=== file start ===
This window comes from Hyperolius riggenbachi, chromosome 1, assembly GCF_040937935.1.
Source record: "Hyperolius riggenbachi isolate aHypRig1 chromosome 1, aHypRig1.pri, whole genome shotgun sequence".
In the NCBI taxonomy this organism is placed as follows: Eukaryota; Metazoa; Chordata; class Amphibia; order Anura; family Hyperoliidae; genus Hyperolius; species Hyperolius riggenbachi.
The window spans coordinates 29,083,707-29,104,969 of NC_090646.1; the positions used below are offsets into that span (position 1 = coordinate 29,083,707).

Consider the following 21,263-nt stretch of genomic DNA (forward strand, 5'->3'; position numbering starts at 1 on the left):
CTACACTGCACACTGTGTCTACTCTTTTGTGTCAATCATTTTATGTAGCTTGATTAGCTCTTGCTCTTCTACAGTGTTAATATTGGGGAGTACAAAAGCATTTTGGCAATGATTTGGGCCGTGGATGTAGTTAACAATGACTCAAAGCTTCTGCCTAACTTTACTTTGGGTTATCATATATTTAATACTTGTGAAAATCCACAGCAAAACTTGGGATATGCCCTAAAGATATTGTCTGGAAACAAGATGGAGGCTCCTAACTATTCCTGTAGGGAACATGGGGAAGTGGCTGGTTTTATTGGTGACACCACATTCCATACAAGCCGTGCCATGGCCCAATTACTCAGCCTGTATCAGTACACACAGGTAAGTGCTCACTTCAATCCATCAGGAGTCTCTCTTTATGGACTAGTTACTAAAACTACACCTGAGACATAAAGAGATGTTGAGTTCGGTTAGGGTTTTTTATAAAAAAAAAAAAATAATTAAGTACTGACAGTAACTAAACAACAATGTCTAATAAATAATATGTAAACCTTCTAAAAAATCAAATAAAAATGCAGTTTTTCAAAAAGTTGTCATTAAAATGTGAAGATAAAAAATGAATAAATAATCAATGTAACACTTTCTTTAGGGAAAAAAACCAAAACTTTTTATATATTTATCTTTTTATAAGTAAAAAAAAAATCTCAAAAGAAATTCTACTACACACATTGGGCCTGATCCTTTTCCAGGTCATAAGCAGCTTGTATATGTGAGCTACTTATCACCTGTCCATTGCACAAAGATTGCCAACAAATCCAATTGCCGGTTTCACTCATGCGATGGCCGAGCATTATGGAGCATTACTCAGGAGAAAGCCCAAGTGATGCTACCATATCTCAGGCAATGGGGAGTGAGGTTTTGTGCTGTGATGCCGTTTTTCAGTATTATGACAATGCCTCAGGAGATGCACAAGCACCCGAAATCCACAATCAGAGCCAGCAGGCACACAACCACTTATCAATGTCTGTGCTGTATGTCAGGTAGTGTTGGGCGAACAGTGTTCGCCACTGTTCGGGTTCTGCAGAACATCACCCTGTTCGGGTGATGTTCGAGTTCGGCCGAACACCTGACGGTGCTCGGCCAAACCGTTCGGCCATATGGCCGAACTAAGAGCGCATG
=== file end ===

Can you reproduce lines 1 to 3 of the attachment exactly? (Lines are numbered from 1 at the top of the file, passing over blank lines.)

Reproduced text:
This window comes from Hyperolius riggenbachi, chromosome 1, assembly GCF_040937935.1.
Source record: "Hyperolius riggenbachi isolate aHypRig1 chromosome 1, aHypRig1.pri, whole genome shotgun sequence".
In the NCBI taxonomy this organism is placed as follows: Eukaryota; Metazoa; Chordata; class Amphibia; order Anura; family Hyperoliidae; genus Hyperolius; species Hyperolius riggenbachi.